"TOO BIG TO JAIL"

While Central American businesses assume the costs of the bureaucracy associated with money laundering controls, big banks are granted a license to steal.

Wednesday, December 19, 2012

EDITORIAL

The United States has lost the moral authority in the fight against drug trafficking, and countries who suffer in the drug war, should taken that into account.

The paltry fine imposed by the U.S. Department of Justice on the British bank HSBC and the non-prosecution of its directors-for engaging in money laundering of a criminal nature, confirms the hypocrisy of officials in the country which is the largest consumer of drugs in the world, and whose State Department claims the right to maintain lists of countries that "do not cooperate in the fight against drug trafficking" for reasons such as "not implementing sufficient control procedures for money laundering in their banking systems."

Central America not only suffers the human and economic costs of being the scene of the drug wars, but also suffers from the increased financial bureaucracy caused by money laundering controls on honest entrepreneurs, while -as seen in the case of the fine to HSBC -financial criminals who are "too big to jail" receive carte blanche to continue increasing their income by laundering dollars for organized crime.

An article in Prensa.com contains a summary of the topic, highlighting the views of former officials of the U.S. Department of Justice and other analysts, politicians and American academics.

By way of example:

"Sen. Jeff Merkley sent a letter to Attorney General Eric Holder, in which he said that the Government 'seems to have set a strong precedent that no bank or any bank employee or executive can be prosecuted for serious criminal action if the bank is a large and important institution for the financial system '. "

Neil Barofsky, another general ex-inspector of the Troubled Asset Relief Program, argued that large banks could interpret the results of this case as a sign that they have a "license to steal".



More on this topic

Money Laundering in Central America

March 2017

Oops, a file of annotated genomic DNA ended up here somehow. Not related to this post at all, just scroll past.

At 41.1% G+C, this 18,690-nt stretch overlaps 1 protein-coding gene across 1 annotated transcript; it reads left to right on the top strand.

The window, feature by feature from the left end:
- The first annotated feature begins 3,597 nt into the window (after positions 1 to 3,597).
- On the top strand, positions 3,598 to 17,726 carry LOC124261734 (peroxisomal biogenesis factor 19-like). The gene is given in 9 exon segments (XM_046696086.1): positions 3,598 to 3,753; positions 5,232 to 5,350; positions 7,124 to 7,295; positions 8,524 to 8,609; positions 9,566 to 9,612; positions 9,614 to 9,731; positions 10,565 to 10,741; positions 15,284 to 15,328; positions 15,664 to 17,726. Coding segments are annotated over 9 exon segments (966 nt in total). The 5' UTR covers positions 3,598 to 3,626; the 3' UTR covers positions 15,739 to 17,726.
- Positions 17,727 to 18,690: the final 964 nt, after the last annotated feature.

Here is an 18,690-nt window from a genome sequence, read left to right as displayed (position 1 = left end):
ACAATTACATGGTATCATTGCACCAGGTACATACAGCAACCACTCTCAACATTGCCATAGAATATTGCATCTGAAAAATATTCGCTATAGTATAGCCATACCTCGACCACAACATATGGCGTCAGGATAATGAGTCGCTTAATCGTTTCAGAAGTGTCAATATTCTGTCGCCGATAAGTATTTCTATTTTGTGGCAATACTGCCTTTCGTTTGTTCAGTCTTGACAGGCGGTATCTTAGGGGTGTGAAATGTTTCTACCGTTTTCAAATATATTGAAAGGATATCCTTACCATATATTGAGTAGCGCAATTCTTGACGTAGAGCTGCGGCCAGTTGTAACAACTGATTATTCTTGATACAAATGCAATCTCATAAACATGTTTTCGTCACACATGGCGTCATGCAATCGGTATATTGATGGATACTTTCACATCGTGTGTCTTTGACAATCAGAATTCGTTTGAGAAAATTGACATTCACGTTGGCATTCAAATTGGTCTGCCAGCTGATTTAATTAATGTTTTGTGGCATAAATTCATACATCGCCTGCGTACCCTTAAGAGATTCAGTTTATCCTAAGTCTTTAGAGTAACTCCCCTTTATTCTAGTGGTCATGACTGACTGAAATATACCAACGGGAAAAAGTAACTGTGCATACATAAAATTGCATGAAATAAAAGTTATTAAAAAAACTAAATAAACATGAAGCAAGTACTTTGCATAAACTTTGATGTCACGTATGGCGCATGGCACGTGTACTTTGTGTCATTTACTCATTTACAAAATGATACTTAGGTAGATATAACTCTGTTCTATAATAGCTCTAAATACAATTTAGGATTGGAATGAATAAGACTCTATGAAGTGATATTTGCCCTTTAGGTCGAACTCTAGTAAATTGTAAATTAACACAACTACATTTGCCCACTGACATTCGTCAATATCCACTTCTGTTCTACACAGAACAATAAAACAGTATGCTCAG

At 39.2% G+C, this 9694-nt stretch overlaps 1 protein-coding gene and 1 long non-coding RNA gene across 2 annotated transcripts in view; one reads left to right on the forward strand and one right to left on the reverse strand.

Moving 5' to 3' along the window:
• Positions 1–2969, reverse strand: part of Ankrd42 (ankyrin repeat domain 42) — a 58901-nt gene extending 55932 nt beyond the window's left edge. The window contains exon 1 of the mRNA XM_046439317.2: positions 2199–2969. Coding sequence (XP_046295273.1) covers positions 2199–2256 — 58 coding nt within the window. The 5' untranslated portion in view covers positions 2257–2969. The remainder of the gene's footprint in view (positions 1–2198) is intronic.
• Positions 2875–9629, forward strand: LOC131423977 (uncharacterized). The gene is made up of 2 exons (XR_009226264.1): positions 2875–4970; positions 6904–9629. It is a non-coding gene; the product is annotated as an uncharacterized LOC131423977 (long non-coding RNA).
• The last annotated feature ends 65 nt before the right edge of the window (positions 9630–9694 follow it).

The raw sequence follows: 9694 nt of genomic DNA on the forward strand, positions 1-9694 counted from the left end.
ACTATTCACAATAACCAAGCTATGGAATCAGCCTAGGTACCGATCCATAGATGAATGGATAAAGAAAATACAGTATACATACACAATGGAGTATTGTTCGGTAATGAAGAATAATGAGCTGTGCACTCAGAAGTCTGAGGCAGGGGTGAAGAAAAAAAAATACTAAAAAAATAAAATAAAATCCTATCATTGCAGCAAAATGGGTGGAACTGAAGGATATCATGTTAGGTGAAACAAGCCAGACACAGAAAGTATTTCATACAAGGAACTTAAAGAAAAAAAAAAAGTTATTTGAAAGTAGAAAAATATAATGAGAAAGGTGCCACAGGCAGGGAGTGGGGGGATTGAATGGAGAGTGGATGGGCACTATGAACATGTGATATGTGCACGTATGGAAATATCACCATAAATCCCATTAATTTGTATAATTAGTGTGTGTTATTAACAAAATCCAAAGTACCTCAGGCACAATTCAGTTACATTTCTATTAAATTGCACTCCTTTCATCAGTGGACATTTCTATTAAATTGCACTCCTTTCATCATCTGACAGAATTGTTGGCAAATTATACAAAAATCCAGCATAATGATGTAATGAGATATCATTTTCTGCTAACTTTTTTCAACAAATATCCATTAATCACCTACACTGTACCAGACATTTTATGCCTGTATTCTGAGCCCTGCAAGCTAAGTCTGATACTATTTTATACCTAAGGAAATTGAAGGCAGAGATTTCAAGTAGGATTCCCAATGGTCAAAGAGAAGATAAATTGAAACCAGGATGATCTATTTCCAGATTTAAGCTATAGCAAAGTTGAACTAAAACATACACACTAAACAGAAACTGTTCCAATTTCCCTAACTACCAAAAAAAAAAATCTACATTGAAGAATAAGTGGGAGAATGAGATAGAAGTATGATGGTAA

The housing market, casinos, concert halls, and the livestock sector are all used to launder money in Central American countries.

Excerpted from the report "International Narcotics Control Strategy Report, Volume II, Money Laundering and Financial Crimes" by the  US State Department:

USA Denounces Money Laundering Network in Panama

May 2016

A list of people and companies involved in international money laundering includes brothers Abdul and Nidal Waked, another 6 individuals, and 68 companies, among which is Balboa Bank.

The businessmen Abdul and Nidal Waked and companies such as Grupo Wisa, Vida Panama and Balboa Bank, have been included in the "Clinton" list which indicates which people and related organizations are linked to money laundering and drug trafficking activities.

$4.2 billion Laundered in Costa Rica Per Year

March 2016

The figure is an estimate made by the Intelligence Directorate in Costa Rica released by the US State Department, along with information that indicates a rise in criminal organizations based in the country, and little capacity to combat them.

Money laundering is a criminal activity that handles amounts that are difficult to measure.

Money Laundering in Costa Rica

March 2013

Renting hotels and low interest loans to businessman with financial problems, have joined other traditional forms of money laundering.

The latest news from the U.S. State Department on the subject, shows that profits from trafficking in cocaine and other drugs, internet gambling, financial fraud, human trafficking, corruption and smuggling, are the sources of the assets that are "cleaned" in Costa Rica ".

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